There were four market days in Aguluezechukwu and Aguluezechukwu Market was considered one of the biggest in the environs of Aguata in the olden days as far back as 1900 (AD).
The markets were – Nkwo, Nwaolie (Oye), Nwafor-lsigwu and Eke – Otalu, there are still open squares in the idols where they operated. In those days every market is associated with one idol or the other.
In those market squares, shrines were built and the chief priests of those idols remains to offer sacrifices to the idols and receive offerings from people who come to pay homages to the idols. The chief priests of those idols were highly regarded and respected.
The influence of those chief priests added powers to the idols. The idols will be powerful if the chief priests is powerful.
When Nwafor Isigwu tickled, only condiments and oil palm wine “nkwu-enu” were sold occasionally.
“Eke-otalu” operated in the space created in the bush where Otalu shrine was, pagans go there mainly to offer sacrifices. The “Eke-Otalu” was after sometimes shifted to where late Chief Ezechiedo was living in front of his premises, by the side of his shrine
Aguluezechukwu/Ogboji Road. The main aim of establishing the market was to create a forum for selling raffia palm wine and mats for building mathours, bamboos and condiments were also sold. The sale of wine was and is a daily affair and needed daily market. Only the Aros tapped raffiawine “ngwo” then. The Aros live very close to late chief Ezechiedo environ.
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Oil palm wine was then tapped by Aguluezechukwu indigenes and the wine is shared by the tappers and the owner of the palms on equal basis in alternative market days Eke and Afo. The proceeds on Nkwo and Oye are for the tapper.
After some times, the “Eke-Otalu” was transferred to the site where Udokogu Hall is today. The site was given by late Chief Ezenwabachili Anafesi Onyenwe”.
The market trickled for some years. The “Eke-Otalu” was lastly transferred to Obi-Ezeanyim open square. It is called “Ozulu” of “nwaolie” market now. Chief Ezechiedo who showed the site for the Ozulu needed to be remembered.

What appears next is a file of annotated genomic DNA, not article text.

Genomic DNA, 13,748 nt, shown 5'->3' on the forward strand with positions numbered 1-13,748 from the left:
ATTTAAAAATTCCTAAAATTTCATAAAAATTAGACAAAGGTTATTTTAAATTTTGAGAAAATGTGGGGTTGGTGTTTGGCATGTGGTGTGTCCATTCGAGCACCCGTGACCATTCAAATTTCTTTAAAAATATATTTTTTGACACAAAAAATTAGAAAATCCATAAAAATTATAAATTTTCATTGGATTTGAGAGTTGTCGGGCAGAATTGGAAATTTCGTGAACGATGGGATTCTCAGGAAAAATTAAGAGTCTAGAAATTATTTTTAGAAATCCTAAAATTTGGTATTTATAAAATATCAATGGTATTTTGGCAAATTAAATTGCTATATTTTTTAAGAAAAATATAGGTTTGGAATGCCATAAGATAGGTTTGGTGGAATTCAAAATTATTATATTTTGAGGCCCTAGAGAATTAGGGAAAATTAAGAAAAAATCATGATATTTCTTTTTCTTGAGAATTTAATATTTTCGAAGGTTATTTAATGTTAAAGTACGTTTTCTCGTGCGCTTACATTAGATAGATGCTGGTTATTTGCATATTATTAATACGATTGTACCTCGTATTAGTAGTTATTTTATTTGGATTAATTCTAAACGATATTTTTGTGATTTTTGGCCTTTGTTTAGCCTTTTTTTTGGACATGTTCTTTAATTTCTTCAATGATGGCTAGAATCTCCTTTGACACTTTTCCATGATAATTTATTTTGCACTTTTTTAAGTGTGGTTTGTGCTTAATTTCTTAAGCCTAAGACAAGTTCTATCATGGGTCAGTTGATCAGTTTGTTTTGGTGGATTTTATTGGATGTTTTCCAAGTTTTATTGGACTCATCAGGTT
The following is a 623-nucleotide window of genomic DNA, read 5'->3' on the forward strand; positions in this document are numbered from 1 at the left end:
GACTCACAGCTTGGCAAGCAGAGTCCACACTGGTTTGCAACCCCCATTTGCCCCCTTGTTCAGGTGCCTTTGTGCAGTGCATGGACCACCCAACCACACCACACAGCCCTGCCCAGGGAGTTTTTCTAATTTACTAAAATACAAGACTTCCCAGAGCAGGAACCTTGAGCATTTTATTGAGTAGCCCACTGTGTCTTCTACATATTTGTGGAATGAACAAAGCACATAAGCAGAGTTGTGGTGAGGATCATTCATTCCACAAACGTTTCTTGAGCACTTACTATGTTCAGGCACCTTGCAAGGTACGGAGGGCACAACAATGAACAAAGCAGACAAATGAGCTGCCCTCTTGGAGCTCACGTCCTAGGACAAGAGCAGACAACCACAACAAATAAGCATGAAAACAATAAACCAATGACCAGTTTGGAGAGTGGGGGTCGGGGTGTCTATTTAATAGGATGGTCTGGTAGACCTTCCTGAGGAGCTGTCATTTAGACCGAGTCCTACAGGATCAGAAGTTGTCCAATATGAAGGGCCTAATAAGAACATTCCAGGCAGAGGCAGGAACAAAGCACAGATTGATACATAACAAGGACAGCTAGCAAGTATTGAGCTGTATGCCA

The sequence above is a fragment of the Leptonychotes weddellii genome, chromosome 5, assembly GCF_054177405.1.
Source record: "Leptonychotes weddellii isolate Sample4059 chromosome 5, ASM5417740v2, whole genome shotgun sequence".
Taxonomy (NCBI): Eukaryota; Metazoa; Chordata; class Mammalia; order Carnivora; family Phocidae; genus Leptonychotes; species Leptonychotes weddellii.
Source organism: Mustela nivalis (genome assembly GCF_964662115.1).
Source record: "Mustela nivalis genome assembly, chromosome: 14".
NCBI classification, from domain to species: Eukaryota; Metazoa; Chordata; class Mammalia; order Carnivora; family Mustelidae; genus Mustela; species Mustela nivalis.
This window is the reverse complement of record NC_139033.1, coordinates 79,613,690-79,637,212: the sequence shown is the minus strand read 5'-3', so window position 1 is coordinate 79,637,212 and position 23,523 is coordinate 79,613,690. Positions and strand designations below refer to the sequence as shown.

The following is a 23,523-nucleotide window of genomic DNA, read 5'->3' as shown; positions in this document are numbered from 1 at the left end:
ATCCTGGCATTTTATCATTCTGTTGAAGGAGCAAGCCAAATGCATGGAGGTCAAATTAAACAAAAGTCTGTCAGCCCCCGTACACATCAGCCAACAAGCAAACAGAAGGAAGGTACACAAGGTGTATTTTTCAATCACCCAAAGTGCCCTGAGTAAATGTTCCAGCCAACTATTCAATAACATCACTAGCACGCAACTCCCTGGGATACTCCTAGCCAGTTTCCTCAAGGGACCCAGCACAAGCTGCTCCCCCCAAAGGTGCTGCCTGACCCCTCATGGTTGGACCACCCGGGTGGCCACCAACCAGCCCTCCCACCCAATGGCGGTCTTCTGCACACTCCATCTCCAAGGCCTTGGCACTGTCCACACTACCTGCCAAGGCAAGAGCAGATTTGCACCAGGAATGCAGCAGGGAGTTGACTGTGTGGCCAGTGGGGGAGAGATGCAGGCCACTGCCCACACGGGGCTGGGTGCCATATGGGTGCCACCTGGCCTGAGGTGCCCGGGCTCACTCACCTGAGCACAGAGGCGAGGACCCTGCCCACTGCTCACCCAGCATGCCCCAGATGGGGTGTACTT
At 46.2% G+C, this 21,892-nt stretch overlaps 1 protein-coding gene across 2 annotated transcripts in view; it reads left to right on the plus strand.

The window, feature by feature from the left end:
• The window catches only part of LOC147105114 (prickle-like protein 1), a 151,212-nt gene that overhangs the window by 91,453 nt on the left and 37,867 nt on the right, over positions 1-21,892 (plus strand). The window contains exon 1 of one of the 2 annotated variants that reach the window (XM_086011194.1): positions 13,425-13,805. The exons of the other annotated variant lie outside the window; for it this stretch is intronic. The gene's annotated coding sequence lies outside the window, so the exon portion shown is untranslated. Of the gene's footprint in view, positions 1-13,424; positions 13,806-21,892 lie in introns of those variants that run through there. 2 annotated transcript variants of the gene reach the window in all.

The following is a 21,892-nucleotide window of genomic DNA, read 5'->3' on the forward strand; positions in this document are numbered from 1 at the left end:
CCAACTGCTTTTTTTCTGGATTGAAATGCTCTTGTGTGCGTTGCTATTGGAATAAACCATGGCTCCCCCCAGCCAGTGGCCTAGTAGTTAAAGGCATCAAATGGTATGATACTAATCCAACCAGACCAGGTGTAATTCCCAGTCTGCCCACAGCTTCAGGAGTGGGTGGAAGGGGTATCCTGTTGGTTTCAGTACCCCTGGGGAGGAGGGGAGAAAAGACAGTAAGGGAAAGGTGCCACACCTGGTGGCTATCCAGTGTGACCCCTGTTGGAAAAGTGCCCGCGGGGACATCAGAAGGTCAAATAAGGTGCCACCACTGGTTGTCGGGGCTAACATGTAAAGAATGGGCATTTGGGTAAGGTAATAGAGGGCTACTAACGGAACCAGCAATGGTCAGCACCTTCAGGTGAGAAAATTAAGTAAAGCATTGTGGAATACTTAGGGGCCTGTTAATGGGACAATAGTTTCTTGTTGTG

He lived very long and was the oldest man in Aguluezechukwu then. Because of his long stay, an adage -“as old as Ezechiedo” was established. One of his illustrous sons, Mr. Wilfred Ezechiedo, who was among the first literate sons of Aguluezechukwu became a teacher. He was the first general chairman of Aguluezechukwu and late Mr. B. A. Udechukwu was his able secretary: Late Mr. W. Ezechiedo lived long as his father.
The daily market for the sale of other articles and condiments is presently at Nwaolie market square.(in front of Obi Ezeanyim). It operates daily except on Nkwo market day. On Nkwo market days, Ozulu sits at Nkwo market square, starting from early in the morning till evening. Now, market days are regarded as great day in the town.
The first market established in Aguluezechukwu was Nwaolie by Uga people who first settled round the vicinity of Omelenyi spot. The Nwaolie market operated for years and continues. After sometimes, it was transferred to Aguata at the very site where the Aguata Health Centre is, in about 1918; on request by Aguata workers. It was then known and called Nwaolie Aguata.
The market operated there for some years. It could not sit well because the site was far from the inhabitants of Aguluezechukwu who produces the food items sold. Carrying the food items and wine there became wasted energy for them.